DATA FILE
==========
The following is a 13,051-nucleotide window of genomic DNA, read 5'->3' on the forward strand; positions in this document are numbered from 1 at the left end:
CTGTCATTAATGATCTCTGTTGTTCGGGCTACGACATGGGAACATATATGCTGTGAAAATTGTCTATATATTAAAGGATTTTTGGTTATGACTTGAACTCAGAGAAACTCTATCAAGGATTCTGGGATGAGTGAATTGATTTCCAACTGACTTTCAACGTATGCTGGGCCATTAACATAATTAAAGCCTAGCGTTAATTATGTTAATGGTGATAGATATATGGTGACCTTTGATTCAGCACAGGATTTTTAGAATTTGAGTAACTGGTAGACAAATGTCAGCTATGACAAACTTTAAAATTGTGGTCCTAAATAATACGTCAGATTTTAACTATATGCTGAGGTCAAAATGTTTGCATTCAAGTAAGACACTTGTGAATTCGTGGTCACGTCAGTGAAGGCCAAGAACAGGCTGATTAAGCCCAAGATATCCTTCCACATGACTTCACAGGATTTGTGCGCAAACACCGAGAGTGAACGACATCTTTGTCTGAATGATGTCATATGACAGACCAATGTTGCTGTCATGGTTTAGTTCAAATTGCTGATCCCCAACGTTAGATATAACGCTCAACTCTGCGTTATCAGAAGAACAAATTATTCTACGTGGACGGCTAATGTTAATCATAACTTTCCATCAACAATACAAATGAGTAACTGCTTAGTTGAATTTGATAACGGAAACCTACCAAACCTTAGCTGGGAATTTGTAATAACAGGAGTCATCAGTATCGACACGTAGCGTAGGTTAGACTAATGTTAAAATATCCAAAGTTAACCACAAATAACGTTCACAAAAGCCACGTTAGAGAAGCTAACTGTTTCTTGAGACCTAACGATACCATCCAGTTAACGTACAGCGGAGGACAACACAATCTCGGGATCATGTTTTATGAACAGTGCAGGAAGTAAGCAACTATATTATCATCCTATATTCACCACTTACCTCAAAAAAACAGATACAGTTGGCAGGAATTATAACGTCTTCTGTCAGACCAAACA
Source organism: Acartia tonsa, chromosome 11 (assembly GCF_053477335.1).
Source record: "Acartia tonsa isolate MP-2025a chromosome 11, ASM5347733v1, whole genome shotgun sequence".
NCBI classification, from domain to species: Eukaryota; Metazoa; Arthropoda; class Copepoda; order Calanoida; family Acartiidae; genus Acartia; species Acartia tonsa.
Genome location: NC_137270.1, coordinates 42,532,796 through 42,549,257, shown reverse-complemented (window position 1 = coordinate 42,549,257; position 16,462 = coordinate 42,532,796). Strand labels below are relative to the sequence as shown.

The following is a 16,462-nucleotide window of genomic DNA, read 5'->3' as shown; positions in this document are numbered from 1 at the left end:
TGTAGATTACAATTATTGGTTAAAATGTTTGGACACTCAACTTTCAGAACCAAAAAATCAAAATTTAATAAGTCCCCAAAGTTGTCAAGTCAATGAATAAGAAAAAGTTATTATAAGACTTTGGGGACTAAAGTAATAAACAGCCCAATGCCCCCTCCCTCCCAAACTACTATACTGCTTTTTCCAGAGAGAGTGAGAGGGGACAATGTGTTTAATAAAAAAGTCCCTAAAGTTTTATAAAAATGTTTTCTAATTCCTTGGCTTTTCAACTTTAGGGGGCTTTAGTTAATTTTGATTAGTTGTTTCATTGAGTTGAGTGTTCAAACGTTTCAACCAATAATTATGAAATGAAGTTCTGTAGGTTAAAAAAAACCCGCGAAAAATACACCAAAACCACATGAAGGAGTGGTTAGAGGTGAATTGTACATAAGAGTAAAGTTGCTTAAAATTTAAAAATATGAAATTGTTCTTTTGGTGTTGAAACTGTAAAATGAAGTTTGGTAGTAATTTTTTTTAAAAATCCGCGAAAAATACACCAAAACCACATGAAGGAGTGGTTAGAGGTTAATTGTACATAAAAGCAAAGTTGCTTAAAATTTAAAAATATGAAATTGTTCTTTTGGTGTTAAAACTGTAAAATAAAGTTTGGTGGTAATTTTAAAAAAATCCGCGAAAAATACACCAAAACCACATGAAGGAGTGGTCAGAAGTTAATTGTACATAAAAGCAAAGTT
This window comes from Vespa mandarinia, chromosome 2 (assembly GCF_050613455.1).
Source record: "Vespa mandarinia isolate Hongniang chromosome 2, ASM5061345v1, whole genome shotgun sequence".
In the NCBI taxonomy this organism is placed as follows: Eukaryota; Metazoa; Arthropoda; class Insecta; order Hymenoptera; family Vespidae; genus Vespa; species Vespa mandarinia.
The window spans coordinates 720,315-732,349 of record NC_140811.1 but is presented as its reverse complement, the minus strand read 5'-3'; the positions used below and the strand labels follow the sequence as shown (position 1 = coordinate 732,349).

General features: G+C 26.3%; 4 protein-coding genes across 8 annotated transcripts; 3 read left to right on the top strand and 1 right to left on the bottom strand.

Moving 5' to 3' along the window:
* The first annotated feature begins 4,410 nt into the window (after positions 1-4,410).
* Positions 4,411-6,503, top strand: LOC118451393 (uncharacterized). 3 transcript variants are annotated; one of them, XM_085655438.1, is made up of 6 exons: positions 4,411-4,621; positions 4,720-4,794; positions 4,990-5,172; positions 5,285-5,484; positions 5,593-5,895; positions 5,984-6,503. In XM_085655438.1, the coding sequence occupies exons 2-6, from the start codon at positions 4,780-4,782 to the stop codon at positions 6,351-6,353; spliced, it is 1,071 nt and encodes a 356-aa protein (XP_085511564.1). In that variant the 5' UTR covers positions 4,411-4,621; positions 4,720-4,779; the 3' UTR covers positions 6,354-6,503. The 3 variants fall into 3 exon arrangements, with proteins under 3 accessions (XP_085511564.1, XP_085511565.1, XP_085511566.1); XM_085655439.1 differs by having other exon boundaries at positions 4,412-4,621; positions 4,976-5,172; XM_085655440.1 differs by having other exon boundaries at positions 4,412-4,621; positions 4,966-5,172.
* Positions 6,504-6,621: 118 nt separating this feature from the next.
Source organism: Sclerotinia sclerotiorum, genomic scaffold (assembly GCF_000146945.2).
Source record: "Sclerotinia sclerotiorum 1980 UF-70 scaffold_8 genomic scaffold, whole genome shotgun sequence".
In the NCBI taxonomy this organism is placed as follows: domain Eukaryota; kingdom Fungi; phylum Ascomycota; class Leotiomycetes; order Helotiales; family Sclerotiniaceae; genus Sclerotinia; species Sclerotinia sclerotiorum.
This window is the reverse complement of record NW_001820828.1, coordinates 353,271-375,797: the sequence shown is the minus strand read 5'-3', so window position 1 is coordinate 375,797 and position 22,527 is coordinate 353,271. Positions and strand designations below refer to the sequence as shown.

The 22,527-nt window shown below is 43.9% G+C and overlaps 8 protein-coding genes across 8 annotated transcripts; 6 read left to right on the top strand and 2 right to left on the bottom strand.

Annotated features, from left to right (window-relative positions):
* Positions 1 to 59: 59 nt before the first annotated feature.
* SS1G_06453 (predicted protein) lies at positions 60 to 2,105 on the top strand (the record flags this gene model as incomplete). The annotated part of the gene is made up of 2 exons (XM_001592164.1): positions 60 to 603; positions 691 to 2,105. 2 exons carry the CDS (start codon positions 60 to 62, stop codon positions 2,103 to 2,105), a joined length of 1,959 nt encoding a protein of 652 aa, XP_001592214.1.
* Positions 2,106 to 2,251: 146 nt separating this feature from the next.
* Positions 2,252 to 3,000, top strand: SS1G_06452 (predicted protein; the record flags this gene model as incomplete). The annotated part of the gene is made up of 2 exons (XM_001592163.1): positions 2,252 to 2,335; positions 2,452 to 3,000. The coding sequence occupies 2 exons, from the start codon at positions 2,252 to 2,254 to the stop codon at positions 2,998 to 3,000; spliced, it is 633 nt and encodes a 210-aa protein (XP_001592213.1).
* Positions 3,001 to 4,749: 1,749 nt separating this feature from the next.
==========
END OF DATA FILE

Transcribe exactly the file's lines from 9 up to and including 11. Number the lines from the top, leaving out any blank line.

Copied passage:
This window comes from Vespa mandarinia, chromosome 2 (assembly GCF_050613455.1).
Source record: "Vespa mandarinia isolate Hongniang chromosome 2, ASM5061345v1, whole genome shotgun sequence".
In the NCBI taxonomy this organism is placed as follows: Eukaryota; Metazoa; Arthropoda; class Insecta; order Hymenoptera; family Vespidae; genus Vespa; species Vespa mandarinia.